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Food bank demand in North Belfast soars for yet another Christmas

Sinead McKinley from North Belfast Advice Partnership is appealing for local people to support this year’s food bank appeal Sinead McKinley from North Belfast Advice Partnership is appealing for local people to support this year’s food bank appeal
By Conor McParland

THE demand for food for those in need this Christmas is as high as ever before after another tough year for many people in North Belfast.
A year of drastic changes to welfare reform and the roll-out of the controversial universal credit in November has left more and more people in need of essential food products over the upcoming Christmas period.
The annual drive by North Belfast Advice Partnership and Ligoniel Improvement Association is now on for donations for this year’s initiative to help local families across North Belfast.
Sinead McKinley, who is helping co-ordinating this year’s food drive, said this year’s appeal is their most important ever.
“This year once again we have been inundated with requests for food parcels and Christmas hampers,” she explained.
“It has been a really tough year for families, with all the different changes to welfare policy on top of the higher cost of food and living generally and the uncertainty around Brexit, it means more people are in food poverty.
“Utility bills are also getting higher yet benefits have been frozen for four years.
“There is also the cruel Universal Credit which I believe has resulted mainly in an increased demand for the food bank.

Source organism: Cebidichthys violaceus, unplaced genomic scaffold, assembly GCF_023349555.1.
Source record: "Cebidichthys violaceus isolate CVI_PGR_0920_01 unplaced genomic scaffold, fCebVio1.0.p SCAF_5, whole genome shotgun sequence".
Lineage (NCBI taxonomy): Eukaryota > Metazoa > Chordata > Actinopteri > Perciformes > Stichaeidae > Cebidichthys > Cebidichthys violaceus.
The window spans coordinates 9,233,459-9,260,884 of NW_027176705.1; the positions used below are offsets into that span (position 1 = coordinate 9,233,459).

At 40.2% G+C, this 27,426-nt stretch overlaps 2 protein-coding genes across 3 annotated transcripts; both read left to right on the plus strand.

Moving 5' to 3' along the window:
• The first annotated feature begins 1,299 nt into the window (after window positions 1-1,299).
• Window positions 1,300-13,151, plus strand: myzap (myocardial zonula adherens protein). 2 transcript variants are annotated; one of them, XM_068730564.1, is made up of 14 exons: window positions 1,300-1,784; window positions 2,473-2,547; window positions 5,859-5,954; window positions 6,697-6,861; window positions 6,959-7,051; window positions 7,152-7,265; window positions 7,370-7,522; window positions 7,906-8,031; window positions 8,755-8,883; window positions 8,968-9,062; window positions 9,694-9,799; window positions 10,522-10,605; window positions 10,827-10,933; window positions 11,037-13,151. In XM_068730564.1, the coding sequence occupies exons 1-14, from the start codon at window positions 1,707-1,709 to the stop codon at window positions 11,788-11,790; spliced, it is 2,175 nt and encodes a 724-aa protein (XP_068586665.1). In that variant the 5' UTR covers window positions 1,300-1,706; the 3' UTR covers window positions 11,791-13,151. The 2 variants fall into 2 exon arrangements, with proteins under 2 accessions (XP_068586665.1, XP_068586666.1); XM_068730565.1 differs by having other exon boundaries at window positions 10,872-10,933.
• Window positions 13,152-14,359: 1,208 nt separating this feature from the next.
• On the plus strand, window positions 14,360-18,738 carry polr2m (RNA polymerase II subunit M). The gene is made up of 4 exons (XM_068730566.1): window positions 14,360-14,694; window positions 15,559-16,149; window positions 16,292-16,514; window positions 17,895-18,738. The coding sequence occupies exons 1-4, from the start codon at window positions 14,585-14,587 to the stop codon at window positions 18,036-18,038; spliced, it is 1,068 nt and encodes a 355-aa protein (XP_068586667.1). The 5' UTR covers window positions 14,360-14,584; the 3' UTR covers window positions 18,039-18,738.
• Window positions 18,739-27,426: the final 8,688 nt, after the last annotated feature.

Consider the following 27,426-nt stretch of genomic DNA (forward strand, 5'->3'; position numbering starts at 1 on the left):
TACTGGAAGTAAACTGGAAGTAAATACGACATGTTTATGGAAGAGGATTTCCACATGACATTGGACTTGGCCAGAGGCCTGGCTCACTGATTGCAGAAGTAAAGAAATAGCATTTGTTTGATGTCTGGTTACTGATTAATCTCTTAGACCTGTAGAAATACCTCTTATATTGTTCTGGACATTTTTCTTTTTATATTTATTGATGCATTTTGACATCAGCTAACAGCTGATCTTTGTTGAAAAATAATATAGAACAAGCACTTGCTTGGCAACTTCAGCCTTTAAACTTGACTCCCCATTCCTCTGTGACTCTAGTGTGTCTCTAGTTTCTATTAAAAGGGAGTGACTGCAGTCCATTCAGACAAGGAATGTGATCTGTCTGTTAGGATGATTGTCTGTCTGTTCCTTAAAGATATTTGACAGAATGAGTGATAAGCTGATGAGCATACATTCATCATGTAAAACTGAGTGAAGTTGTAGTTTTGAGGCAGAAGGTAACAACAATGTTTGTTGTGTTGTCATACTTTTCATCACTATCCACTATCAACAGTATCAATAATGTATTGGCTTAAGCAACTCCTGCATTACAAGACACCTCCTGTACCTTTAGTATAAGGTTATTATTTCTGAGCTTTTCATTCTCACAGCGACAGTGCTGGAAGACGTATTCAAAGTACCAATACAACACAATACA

“People are on a five-week wait for the changeover in their benefits which has put them in debt coming up to Christmas. There is no mitigation payment for that crossover period because the Assembly collapsed before they could pass the legislation.”
Started in 2014, the local food bank drive resulted in a record number of people receiving hampers last Christmas, with a total of 200 hampers delivered to individuals and families in need.
Once again, Sinead is appealing for long-life food products, fresh fruit and vegetables, dairy products and festive toys and gifts amongst the vital donations for this year’s appeal.
“We want to build on last year’s successful food bank drive success which resulted in 200 Christmas hampers delivered to those in need.
“This year we expect the demand to be much higher and we will continue to work with our partners in St Vincent de Paul, St Patrick’s Soup Kitchen, Haven Outreach and Oasis Food Bank on the Shankill to meet demand.
“We want to maximise resources to support a bigger group of people. Food is always the priority – it frees up other money for them to pay bills and spend a few pounds at Christmas time.
“Christmas hampers are vital so that local families get through the festive period. There are extra costs because more people are off and stay at home which means extra heating bills.
“This year has been so tough for everyone, especially low-paid workers, those on benefits and those affected by universal credit.
“It has been really bad. Unfortunately, it is a sign of the times that food banks will become the norm for so many people.
“Universal Credit is so cruel and will continue to roll out to so many more people. Soup kitchens and homeless charities are a lifeline for people. It is a helping hand for people.
“I would appeal to local people to once again support this year’s food bank appeal- people in North Belfast are so generous when it comes to donating at Christmas.”

Items can be donated to this year’s Food Bank appeal by bringing them to the Wolfhill Centre in Ligoniel, or they can be dropped into a number of other community centres including Ardoyne Association (Etna Drive), Ashton Centre (Churchill Street), Tar Isteach (Antrim Road), Vine Centre (Crumlin Road) and Ballysillan Community Forum (Crumlin Road).

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